'Surprise' licence change levies hefty fees

What do you check when users face lockout from everyday applications? Network connections, servers, passwords, access rights. But what about the licence? It's all paid up, even the new upgrade.

Right. But somewhere between the old and the new, your integration partner finally discovers, the rules changed.

That's how one Brisbane-based manufacturing company found out about licensing changes that Citrix introduced for its Presentation Manager 3.0.

A Citrix customer for the past five years, B&R Enclosures is staring down the barrel of a forced migration as the company seeks out an affordable alternative and now struggles to find value in the Citrix Presentation Manager product.

IS manager Ian van Haeringen said the company initially had a 50-user MetaFrame 2.0 licence but, because of some instabilities, decided to upgrade to Presentation Manager 3.0.

"The licensing model has changed so now RDP (remote desktop protocol) sessions count to Citrix licences which is not how we have used it in the past," Van Haeringen said. "We're now less happy with Citrix's value."

B&R Enclosures is now required to buy 100 licences and, as an intermediate safety solution, bought 200 temporary licences to access the server.

To comply, the company faces an additional, up-front investment of $20,000 to $30,000 in licensing fees and an increase in maintenance costs from $5000 a year to $8000.

"The licence change was not in the upgrade material or release notes and even our gold partner was caught unaware," he said. "The previous [licensing] solution was working and we were happy to continue with it."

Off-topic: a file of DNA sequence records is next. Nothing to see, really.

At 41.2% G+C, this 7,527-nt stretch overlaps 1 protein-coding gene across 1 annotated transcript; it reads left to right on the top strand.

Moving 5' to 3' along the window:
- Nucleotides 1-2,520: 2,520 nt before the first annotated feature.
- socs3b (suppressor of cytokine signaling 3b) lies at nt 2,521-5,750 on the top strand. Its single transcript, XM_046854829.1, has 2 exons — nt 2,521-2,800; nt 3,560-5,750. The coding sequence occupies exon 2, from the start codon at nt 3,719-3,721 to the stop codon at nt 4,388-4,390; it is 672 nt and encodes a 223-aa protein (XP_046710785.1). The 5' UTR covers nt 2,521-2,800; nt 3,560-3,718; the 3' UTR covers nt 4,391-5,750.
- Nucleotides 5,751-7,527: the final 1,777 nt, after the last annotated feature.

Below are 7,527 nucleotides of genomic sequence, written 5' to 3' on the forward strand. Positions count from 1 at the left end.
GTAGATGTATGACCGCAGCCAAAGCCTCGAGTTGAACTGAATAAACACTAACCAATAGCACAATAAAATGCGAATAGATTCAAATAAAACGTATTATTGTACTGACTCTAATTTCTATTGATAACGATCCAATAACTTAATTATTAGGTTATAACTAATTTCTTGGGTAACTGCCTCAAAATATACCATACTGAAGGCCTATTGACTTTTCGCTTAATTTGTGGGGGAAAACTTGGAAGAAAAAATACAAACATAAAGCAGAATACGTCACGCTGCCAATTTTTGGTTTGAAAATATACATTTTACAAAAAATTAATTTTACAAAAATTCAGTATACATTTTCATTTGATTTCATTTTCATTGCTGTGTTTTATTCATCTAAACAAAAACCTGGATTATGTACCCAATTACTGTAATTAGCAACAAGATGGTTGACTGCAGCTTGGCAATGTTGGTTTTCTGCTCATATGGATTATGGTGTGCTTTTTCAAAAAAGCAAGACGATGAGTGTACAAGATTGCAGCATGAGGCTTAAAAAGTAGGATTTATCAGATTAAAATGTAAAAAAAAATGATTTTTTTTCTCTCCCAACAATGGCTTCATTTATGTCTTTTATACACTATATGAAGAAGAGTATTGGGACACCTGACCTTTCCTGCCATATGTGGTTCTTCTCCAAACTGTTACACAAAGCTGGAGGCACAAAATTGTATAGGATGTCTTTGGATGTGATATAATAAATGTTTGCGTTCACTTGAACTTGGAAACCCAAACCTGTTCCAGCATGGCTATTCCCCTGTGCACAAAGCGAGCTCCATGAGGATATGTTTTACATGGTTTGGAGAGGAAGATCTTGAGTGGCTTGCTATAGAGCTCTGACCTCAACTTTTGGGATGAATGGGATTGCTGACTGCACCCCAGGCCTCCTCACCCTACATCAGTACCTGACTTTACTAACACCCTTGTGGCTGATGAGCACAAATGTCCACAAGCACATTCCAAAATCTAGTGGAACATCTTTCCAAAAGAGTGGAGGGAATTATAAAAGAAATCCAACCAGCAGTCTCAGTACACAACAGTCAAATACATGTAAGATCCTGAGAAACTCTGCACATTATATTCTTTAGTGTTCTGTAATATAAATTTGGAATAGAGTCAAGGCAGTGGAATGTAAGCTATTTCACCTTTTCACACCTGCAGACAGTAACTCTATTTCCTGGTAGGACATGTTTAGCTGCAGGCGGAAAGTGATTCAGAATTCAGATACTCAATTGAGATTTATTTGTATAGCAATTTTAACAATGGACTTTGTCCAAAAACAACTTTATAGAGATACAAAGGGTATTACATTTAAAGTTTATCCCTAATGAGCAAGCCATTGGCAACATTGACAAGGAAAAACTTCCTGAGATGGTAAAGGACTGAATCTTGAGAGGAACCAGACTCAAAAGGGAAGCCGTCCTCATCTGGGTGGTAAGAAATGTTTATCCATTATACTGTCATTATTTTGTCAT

B&R Enclosures' IT manager Sean Blain said the company is investigating cheaper alternatives to Citrix, for which he claims licensing is 10 percent of the cost, and the migration will begin later this year.

"It concerns us that this licensing change was not communicated in big letters and we haven't been able to find it easily," Blain said. "I'm interested to know how other organizations have deployed it."

Both Van Haeringen and Blain were disappointed at Citrix's apparent slow response to calls for an explanation. "It seems like Citrix is going for the big corporates but in Australia that's a limited market."

They agree that part of the problem is Microsoft's entrance into the terminal server market, which Citrix is now defending.

"This is definitely a response to Microsoft getting into Citrix's turf and Citrix should have seen it coming," Van Haeringen said. "Whether you use Citrix or not you can't avoid Microsoft's licensing."

That said, Van Haeringen is happy with Microsoft Terminal Server, which "works well and reduces administration", and is not considering dropping that or any other Microsoft software.

Citrix's field product marketing manager Michael Abel, said Citrix has many advantages over Terminal Servers such as a secure gateway, load balancing, and shadowing to allow collaboration.

"Some customers may not know about new features but customers and resellers get the same message," Abel said. "Customers on MetaFrame 2.0 can move to XP and have the option to separate RDP from MetaFrame."

In response to Van Haeringen's claim that Citrix is only interested in the "big corporates", the company's channel sales manager Phil Dean Jones said there is value for customers of any size.

"It's true that the more complex the environment the more value Citrix delivers but complexity is always increasing," Jones said. "Citrix is more utilized where customers have more users."